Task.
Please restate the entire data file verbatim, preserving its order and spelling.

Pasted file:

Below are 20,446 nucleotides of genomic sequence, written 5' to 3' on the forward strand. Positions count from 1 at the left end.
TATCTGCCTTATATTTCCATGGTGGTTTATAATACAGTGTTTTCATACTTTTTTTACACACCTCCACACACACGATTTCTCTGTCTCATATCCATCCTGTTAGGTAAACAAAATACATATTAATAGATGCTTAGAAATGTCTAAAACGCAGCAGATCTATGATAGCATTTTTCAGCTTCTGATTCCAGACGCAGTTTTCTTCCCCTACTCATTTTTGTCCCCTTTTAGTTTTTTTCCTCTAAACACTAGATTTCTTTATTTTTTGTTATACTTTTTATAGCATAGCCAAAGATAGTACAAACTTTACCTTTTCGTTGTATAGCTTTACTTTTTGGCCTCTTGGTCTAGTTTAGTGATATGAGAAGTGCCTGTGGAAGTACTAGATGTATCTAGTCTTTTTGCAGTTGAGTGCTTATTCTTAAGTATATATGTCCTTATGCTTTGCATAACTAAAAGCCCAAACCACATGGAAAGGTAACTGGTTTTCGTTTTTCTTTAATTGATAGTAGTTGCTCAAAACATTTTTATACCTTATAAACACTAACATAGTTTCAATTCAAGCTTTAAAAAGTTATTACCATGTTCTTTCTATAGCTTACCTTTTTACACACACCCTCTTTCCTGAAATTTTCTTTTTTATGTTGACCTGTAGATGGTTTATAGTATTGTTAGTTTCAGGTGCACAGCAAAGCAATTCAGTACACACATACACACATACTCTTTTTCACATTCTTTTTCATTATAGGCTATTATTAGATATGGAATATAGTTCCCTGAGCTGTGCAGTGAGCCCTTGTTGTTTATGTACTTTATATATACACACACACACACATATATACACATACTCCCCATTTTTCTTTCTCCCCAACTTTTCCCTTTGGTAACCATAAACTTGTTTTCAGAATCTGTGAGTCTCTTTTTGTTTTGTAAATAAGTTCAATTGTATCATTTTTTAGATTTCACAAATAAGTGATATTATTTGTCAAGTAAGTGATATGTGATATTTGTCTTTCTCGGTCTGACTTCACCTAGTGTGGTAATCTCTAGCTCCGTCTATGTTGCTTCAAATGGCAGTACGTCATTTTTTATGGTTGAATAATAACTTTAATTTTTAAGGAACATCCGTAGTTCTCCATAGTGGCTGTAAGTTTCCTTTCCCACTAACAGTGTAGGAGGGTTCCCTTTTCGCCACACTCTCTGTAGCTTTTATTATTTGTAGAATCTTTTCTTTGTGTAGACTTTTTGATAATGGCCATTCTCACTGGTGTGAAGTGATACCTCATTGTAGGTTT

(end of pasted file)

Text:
Below are 20,446 nucleotides of genomic sequence, written 5' to 3' on the forward strand. Positions count from 1 at the left end.
TATCTGCCTTATATTTCCATGGTGGTTTATAATACAGTGTTTTCATACTTTTTTTACACACCTCCACACACACGATTTCTCTGTCTCATATCCATCCTGTTAGGTAAACAAAATACATATTAATAGATGCTTAGAAATGTCTAAAACGCAGCAGATCTATGATAGCATTTTTCAGCTTCTGATTCCAGACGCAGTTTTCTTCCCCTACTCATTTTTGTCCCCTTTTAGTTTTTTTCCTCTAAACACTAGATTTCTTTATTTTTTGTTATACTTTTTATAGCATAGCCAAAGATAGTACAAACTTTACCTTTTCGTTGTATAGCTTTACTTTTTGGCCTCTTGGTCTAGTTTAGTGATATGAGAAGTGCCTGTGGAAGTACTAGATGTATCTAGTCTTTTTGCAGTTGAGTGCTTATTCTTAAGTATATATGTCCTTATGCTTTGCATAACTAAAAGCCCAAACCACATGGAAAGGTAACTGGTTTTCGTTTTTCTTTAATTGATAGTAGTTGCTCAAAACATTTTTATACCTTATAAACACTAACATAGTTTCAATTCAAGCTTTAAAAAGTTATTACCATGTTCTTTCTATAGCTTACCTTTTTACACACACCCTCTTTCCTGAAATTTTCTTTTTTATGTTGACCTGTAGATGGTTTATAGTATTGTTAGTTTCAGGTGCACAGCAAAGCAATTCAGTACACACATACACACATACTCTTTTTCACATTCTTTTTCATTATAGGCTATTATTAGATATGGAATATAGTTCCCTGAGCTGTGCAGTGAGCCCTTGTTGTTTATGTACTTTATATATACACACACACACACATATATACACATACTCCCCATTTTTCTTTCTCCCCAACTTTTCCCTTTGGTAACCATAAACTTGTTTTCAGAATCTGTGAGTCTCTTTTTGTTTTGTAAATAAGTTCAATTGTATCATTTTTTAGATTTCACAAATAAGTGATATTATTTGTCAAGTAAGTGATATGTGATATTTGTCTTTCTCGGTCTGACTTCACCTAGTGTGGTAATCTCTAGCTCCGTCTATGTTGCTTCAAATGGCAGTACGTCATTTTTTATGGTTGAATAATAACTTTAATTTTTAAGGAACATCCGTAGTTCTCCATAGTGGCTGTAAGTTTCCTTTCCCACTAACAGTGTAGGAGGGTTCCCTTTTCGCCACACTCTCTGTAGCTTTTATTATTTGTAGAATCTTTTCTTTGTGTAGACTTTTTGATAATGGCCATTCTCACTGGTGTGAAGTGATACCTCATTGTAGGTTT